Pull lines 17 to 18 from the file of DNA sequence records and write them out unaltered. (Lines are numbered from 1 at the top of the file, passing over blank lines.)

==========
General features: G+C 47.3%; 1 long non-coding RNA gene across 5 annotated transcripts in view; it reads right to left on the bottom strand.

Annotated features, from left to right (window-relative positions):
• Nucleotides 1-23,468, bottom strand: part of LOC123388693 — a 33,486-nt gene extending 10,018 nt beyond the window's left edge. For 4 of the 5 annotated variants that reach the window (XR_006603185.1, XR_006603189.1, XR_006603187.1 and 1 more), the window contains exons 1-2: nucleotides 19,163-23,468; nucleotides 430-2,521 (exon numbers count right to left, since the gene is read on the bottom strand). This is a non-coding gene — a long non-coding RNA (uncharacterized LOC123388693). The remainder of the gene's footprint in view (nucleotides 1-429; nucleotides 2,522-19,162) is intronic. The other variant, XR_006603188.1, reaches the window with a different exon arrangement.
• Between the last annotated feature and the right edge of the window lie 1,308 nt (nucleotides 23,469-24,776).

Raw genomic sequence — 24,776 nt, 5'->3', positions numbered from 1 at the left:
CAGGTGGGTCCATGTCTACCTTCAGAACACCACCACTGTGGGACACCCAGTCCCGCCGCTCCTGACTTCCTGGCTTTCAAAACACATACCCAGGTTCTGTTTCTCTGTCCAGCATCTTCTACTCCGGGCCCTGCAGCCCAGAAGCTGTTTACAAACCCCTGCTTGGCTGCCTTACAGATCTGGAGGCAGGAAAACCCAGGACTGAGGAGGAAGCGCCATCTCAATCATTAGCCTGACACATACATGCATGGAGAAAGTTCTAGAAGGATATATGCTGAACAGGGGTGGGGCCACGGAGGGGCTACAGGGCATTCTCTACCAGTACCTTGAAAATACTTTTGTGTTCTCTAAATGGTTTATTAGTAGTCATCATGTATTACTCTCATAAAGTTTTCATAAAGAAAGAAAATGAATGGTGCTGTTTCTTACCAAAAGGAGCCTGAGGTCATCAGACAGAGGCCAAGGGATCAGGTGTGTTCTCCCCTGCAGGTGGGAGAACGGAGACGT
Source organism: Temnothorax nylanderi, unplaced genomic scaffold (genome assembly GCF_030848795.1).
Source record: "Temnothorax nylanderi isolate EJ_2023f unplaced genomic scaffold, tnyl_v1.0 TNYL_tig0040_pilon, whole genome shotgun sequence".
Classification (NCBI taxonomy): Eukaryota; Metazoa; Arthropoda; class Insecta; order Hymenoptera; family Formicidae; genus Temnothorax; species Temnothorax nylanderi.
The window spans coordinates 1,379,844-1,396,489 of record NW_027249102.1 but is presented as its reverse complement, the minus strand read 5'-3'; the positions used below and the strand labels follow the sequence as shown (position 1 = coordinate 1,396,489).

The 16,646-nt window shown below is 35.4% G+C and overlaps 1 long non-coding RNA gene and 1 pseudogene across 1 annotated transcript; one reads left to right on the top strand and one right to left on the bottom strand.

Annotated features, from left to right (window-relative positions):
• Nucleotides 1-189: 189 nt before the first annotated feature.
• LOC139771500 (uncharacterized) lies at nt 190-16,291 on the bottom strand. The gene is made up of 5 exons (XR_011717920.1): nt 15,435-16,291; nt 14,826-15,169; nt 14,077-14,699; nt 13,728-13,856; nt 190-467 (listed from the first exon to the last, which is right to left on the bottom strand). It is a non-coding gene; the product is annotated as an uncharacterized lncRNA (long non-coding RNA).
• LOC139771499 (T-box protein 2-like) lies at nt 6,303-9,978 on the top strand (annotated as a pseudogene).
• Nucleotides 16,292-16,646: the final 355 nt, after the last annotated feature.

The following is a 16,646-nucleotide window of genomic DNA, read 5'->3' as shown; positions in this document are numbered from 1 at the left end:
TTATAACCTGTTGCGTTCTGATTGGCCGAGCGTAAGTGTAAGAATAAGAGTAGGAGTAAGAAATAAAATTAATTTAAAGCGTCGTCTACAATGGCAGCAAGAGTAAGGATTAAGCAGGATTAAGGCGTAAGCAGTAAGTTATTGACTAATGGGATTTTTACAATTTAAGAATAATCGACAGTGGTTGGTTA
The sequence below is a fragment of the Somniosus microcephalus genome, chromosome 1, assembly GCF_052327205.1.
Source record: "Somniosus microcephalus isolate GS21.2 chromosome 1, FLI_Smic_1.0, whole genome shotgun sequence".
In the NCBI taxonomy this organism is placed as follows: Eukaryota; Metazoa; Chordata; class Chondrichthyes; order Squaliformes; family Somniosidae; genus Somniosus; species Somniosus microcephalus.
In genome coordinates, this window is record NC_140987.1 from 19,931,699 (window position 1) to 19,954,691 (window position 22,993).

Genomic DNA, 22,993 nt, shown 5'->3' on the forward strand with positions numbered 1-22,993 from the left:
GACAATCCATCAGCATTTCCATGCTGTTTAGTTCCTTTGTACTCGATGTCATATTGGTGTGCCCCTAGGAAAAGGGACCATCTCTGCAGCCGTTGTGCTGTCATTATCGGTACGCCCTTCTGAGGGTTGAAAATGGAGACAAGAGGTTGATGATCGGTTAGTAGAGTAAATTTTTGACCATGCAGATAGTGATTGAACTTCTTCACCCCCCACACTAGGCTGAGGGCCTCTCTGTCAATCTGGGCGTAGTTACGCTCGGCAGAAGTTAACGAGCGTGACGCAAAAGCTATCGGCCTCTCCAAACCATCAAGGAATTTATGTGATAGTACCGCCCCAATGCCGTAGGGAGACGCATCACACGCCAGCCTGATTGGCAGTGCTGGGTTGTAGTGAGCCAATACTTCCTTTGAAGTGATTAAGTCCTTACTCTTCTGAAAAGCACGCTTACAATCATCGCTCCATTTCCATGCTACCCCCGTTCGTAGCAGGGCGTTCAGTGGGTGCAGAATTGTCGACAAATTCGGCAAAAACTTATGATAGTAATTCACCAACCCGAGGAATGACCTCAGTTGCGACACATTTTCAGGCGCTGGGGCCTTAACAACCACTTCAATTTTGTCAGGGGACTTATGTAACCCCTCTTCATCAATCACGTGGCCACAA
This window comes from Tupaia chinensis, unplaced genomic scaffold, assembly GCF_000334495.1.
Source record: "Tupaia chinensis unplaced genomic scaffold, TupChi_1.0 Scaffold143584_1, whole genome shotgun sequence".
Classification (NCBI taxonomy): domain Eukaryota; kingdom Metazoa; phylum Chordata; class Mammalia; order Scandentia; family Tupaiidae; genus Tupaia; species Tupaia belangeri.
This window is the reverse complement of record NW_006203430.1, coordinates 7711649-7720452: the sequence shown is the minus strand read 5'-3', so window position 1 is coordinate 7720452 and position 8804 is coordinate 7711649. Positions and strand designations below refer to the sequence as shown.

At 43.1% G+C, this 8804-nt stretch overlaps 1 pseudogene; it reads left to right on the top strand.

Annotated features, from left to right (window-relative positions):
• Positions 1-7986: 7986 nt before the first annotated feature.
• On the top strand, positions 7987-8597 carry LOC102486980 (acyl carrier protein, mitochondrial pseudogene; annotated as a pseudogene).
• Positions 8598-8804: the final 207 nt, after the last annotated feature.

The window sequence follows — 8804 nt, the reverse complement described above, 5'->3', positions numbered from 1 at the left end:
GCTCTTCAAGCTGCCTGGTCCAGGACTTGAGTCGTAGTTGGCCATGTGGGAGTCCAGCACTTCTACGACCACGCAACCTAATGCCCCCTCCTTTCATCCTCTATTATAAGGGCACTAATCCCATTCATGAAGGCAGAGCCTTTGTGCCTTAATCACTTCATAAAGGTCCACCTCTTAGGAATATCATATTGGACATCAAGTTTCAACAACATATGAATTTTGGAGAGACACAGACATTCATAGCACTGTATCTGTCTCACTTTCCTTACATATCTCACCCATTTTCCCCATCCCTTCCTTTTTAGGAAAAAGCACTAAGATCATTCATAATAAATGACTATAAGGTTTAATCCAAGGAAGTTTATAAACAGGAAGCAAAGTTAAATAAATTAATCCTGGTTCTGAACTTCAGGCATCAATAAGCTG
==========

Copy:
The following is a 16,646-nucleotide window of genomic DNA, read 5'->3' as shown; positions in this document are numbered from 1 at the left end:
TTATAACCTGTTGCGTTCTGATTGGCCGAGCGTAAGTGTAAGAATAAGAGTAGGAGTAAGAAATAAAATTAATTTAAAGCGTCGTCTACAATGGCAGCAAGAGTAAGGATTAAGCAGGATTAAGGCGTAAGCAGTAAGTTATTGACTAATGGGATTTTTACAATTTAAGAATAATCGACAGTGGTTGGTTA